Hector Luis Alamo reviews Nelson A. Denis’ War against All Puerto Ricans: Revolution and Terror in America’s Colony (Nation Books, 2015) and its recent launch in New York. Historian José López, executive director of the Puerto Rican Cultural Center, presented the book. Nelson A. Denis, attorney, writer, film director and former editorial director of El Diario, was former New York State Assemblyman (1997-2001). A graduate of Harvard University and Yale Law School, Denis has written for a wide variety of newspapers and journals. Denis also wrote and directed the feature film Vote For Me!
Here are excerpts with links to the full review and additional information below:
I shouldn’t have been surprised to find the tables at Nellies packed on a Friday afternoon. There probably hasn’t been a history book anticipated more within the Puerto Rican community, at least in my lifetime, than Nelson A. Denis’ War Against All Puerto Ricans: Revolution and Terror in America’s Colony (Nation Books). Everyone was there to hear Denis discuss his book. [. . .]
The guests in attendance were a veritable who’s who of Puerto Rican politics. Poet Eduardo Arocho, a native son of Humboldt Park, sat at a table with Lourdes Lugo, the former principal of Dr. Pedro Albizu Campos High School and niece of political prisoner Oscar López Rivera. New York Assemblyman José Rivera had flown in with Denis the night before and was manning a camcorder. The president of the Bar Association of Puerto Rico, Mark Anthony Bimbela, sat a small table next to the podium.
Near the front door stood Ricardo Jiménez, who had been imprisoned for nearly 20 years for seditious conspiracy as a member of the Fuerzas Armadas de Liberación Nacional Puertorriqueña, a paramilitary group dedicated to the immediate and unconditional independence of Puerto Rico.
Presiding over the entire event as usual was Prof. José López, local historian, executive director of the Puerto Rican Cultural Center, former professor of mine at the University of Illinois-Chicago, and the unofficial “mayor of Division Street.”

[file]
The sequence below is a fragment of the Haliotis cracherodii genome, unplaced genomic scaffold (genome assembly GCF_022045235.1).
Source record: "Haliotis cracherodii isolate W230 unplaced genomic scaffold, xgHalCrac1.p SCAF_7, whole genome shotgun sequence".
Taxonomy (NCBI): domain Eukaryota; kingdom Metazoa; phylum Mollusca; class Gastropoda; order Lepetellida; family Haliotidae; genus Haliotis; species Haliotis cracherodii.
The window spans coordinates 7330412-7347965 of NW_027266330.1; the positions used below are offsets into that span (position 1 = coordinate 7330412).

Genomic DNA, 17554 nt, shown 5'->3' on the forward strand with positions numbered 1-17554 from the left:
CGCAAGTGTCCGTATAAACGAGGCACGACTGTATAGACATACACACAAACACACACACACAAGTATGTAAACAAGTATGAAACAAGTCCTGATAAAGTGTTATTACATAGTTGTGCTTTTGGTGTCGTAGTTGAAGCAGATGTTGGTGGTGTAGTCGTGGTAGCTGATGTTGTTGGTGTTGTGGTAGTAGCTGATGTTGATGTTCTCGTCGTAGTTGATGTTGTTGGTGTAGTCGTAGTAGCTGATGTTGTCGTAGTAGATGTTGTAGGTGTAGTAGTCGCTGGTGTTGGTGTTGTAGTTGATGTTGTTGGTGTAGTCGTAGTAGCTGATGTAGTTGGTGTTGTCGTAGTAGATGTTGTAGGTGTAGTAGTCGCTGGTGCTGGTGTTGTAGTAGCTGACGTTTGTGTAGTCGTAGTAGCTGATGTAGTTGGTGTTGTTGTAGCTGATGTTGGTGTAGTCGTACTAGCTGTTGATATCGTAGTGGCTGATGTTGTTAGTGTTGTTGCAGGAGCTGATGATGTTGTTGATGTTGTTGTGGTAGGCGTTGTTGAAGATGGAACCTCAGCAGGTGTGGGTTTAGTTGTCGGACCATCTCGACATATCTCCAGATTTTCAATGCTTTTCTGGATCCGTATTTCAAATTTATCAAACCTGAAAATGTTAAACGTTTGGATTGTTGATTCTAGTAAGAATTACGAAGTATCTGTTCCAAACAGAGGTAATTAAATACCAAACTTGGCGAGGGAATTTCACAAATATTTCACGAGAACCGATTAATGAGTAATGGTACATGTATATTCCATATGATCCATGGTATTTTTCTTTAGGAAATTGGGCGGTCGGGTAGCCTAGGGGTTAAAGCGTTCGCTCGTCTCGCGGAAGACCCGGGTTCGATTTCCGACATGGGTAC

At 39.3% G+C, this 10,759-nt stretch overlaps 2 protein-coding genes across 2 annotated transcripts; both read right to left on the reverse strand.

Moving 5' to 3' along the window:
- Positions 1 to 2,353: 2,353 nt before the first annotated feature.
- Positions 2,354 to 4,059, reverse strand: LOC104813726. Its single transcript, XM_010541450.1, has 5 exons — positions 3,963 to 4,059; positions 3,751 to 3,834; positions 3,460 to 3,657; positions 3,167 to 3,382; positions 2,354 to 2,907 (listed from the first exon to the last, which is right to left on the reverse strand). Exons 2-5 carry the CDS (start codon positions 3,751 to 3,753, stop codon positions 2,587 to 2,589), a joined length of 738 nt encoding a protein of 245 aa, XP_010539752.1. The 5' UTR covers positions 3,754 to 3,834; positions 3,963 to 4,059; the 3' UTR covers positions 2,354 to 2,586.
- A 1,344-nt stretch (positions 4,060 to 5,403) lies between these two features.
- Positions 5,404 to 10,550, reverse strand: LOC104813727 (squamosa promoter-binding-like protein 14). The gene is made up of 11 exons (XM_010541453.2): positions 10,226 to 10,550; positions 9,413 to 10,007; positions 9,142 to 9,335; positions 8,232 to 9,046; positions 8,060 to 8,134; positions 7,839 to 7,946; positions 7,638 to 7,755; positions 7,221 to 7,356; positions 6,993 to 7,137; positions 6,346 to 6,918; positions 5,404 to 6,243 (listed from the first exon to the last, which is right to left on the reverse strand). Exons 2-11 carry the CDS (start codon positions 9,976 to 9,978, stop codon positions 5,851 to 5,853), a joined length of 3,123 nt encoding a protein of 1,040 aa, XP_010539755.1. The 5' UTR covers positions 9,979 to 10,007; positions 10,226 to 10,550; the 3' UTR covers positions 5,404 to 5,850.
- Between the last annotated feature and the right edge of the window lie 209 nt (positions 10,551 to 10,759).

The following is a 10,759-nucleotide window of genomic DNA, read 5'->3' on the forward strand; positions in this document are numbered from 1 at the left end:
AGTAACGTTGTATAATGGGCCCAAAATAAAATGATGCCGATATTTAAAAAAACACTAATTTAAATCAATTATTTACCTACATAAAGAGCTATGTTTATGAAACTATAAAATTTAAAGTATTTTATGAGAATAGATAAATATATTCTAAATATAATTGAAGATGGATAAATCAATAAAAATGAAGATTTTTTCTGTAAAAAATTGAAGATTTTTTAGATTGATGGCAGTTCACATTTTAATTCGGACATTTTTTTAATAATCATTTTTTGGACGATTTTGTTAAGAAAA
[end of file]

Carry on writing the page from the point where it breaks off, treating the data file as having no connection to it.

Prof. López began his introduction by saying he’d sat next to Denis on the plane from New York and got to know him as a man with a “deep sense of scholarship and analysis.” Denis himself would tell the audience that his research for the book began as far back as 1973, when as a student at Harvard he was shocked to discovered that, among the 3 million books at Widener Library, not one was on Pedro Albizu Campos — the titan of Puerto Rican history and, among all other things, the first Puerto Rican to graduate from Harvard Law School. His frustration led Denis to conduct his own research, and in 1977 the Harvard Political Review published a cover story written by him.
[. . .] Yet despite Denis’ attempts at evenhandedness, there’s no denying that what he has written is a manifesto, a people’s history of Puerto Rico, meant to anger, disgust, sadden and incite. Denis packs 258 pages (plus another 71 pages of notes) with detailed accounts of government corruption, police abuse, Wall Street greed, scientific experimentation, politicking, graft, racism, wholesale slaughter, surveillance, assassinations, eugenics, propaganda, espionage, forgery and falsification — all within the span of half a century, and on an island no bigger than Connecticut.
War Against All Puerto Ricans tells the story of how the U.S. government invaded Puerto Rico in 1898 and, during the course of an occupation persisting to this day, has looked to quietly but systematically sink it and its inhabitants into the sea through exploitation, repression and cultural death.[. . .]
With War Against All Puerto Ricans, Nelson Denis doesn’t just give us history. He gives us history on fire. This is a thoroughly researched indictment of over a century of U.S. policy toward one small island. Here we have a full-throated eulogy of brave heroes, men and women of conviction, who devoted every drop of their blood to a people and a principle.
For purchasing information, see http://www.amazon.com/War-Against-All-Puerto-Ricans/dp/1568585012
Also see the author’s page here: https://nelsondenis.wordpress.com/home/